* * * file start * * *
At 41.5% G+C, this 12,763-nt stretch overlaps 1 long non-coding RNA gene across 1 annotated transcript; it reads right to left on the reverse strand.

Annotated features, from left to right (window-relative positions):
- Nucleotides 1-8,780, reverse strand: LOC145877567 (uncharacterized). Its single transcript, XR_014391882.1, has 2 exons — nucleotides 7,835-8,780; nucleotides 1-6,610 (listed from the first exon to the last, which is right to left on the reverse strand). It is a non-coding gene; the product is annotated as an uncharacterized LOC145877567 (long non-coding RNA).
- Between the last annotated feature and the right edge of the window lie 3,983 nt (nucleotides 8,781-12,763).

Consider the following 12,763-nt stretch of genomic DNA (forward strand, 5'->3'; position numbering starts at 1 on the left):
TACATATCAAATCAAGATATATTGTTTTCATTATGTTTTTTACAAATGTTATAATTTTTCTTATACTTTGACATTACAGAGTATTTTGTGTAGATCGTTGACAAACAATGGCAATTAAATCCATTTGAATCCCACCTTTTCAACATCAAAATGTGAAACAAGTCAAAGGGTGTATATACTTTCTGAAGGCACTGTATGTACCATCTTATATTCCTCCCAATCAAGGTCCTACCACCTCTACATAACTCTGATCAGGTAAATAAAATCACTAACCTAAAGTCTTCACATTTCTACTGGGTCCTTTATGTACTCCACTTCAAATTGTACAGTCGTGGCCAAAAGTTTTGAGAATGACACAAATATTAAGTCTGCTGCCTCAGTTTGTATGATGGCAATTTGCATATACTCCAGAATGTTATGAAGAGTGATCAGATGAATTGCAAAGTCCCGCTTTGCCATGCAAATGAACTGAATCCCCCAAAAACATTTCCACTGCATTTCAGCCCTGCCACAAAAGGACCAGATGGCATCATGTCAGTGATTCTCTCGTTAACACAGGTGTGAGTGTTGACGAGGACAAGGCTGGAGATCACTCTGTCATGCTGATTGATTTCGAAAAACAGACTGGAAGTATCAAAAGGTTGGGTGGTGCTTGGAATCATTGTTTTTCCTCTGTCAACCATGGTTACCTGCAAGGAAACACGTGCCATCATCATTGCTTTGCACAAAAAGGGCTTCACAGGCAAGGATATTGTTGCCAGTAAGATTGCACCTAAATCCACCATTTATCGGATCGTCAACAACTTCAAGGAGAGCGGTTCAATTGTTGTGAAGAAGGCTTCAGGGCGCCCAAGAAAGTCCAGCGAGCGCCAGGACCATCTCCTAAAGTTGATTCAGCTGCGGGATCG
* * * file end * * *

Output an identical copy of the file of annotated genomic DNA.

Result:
At 41.5% G+C, this 12,763-nt stretch overlaps 1 long non-coding RNA gene across 1 annotated transcript; it reads right to left on the reverse strand.

Annotated features, from left to right (window-relative positions):
- Nucleotides 1-8,780, reverse strand: LOC145877567 (uncharacterized). Its single transcript, XR_014391882.1, has 2 exons — nucleotides 7,835-8,780; nucleotides 1-6,610 (listed from the first exon to the last, which is right to left on the reverse strand). It is a non-coding gene; the product is annotated as an uncharacterized LOC145877567 (long non-coding RNA).
- Between the last annotated feature and the right edge of the window lie 3,983 nt (nucleotides 8,781-12,763).

Consider the following 12,763-nt stretch of genomic DNA (forward strand, 5'->3'; position numbering starts at 1 on the left):
TACATATCAAATCAAGATATATTGTTTTCATTATGTTTTTTACAAATGTTATAATTTTTCTTATACTTTGACATTACAGAGTATTTTGTGTAGATCGTTGACAAACAATGGCAATTAAATCCATTTGAATCCCACCTTTTCAACATCAAAATGTGAAACAAGTCAAAGGGTGTATATACTTTCTGAAGGCACTGTATGTACCATCTTATATTCCTCCCAATCAAGGTCCTACCACCTCTACATAACTCTGATCAGGTAAATAAAATCACTAACCTAAAGTCTTCACATTTCTACTGGGTCCTTTATGTACTCCACTTCAAATTGTACAGTCGTGGCCAAAAGTTTTGAGAATGACACAAATATTAAGTCTGCTGCCTCAGTTTGTATGATGGCAATTTGCATATACTCCAGAATGTTATGAAGAGTGATCAGATGAATTGCAAAGTCCCGCTTTGCCATGCAAATGAACTGAATCCCCCAAAAACATTTCCACTGCATTTCAGCCCTGCCACAAAAGGACCAGATGGCATCATGTCAGTGATTCTCTCGTTAACACAGGTGTGAGTGTTGACGAGGACAAGGCTGGAGATCACTCTGTCATGCTGATTGATTTCGAAAAACAGACTGGAAGTATCAAAAGGTTGGGTGGTGCTTGGAATCATTGTTTTTCCTCTGTCAACCATGGTTACCTGCAAGGAAACACGTGCCATCATCATTGCTTTGCACAAAAAGGGCTTCACAGGCAAGGATATTGTTGCCAGTAAGATTGCACCTAAATCCACCATTTATCGGATCGTCAACAACTTCAAGGAGAGCGGTTCAATTGTTGTGAAGAAGGCTTCAGGGCGCCCAAGAAAGTCCAGCGAGCGCCAGGACCATCTCCTAAAGTTGATTCAGCTGCGGGATCG